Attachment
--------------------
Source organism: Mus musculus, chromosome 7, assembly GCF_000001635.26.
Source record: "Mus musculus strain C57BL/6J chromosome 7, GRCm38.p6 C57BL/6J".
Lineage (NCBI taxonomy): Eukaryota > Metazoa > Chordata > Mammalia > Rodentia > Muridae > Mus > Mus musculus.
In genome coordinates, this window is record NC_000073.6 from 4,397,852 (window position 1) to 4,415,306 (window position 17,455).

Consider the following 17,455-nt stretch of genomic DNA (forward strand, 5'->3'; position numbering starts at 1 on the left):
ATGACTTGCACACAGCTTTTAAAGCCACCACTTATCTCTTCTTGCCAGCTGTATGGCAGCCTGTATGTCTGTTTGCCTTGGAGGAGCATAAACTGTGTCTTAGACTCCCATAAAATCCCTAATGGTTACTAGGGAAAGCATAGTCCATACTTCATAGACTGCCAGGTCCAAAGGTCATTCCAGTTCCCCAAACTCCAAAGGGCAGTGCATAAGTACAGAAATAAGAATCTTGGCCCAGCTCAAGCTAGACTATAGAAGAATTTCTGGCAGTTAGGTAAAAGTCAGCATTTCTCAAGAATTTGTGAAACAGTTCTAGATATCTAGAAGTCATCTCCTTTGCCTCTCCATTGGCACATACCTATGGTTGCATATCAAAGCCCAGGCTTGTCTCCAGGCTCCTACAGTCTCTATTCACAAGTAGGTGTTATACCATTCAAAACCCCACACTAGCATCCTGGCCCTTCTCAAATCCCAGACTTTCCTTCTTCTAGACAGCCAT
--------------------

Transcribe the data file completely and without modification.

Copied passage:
Source organism: Mus musculus, chromosome 7, assembly GCF_000001635.26.
Source record: "Mus musculus strain C57BL/6J chromosome 7, GRCm38.p6 C57BL/6J".
Lineage (NCBI taxonomy): Eukaryota > Metazoa > Chordata > Mammalia > Rodentia > Muridae > Mus > Mus musculus.
In genome coordinates, this window is record NC_000073.6 from 4,397,852 (window position 1) to 4,415,306 (window position 17,455).

Consider the following 17,455-nt stretch of genomic DNA (forward strand, 5'->3'; position numbering starts at 1 on the left):
ATGACTTGCACACAGCTTTTAAAGCCACCACTTATCTCTTCTTGCCAGCTGTATGGCAGCCTGTATGTCTGTTTGCCTTGGAGGAGCATAAACTGTGTCTTAGACTCCCATAAAATCCCTAATGGTTACTAGGGAAAGCATAGTCCATACTTCATAGACTGCCAGGTCCAAAGGTCATTCCAGTTCCCCAAACTCCAAAGGGCAGTGCATAAGTACAGAAATAAGAATCTTGGCCCAGCTCAAGCTAGACTATAGAAGAATTTCTGGCAGTTAGGTAAAAGTCAGCATTTCTCAAGAATTTGTGAAACAGTTCTAGATATCTAGAAGTCATCTCCTTTGCCTCTCCATTGGCACATACCTATGGTTGCATATCAAAGCCCAGGCTTGTCTCCAGGCTCCTACAGTCTCTATTCACAAGTAGGTGTTATACCATTCAAAACCCCACACTAGCATCCTGGCCCTTCTCAAATCCCAGACTTTCCTTCTTCTAGACAGCCAT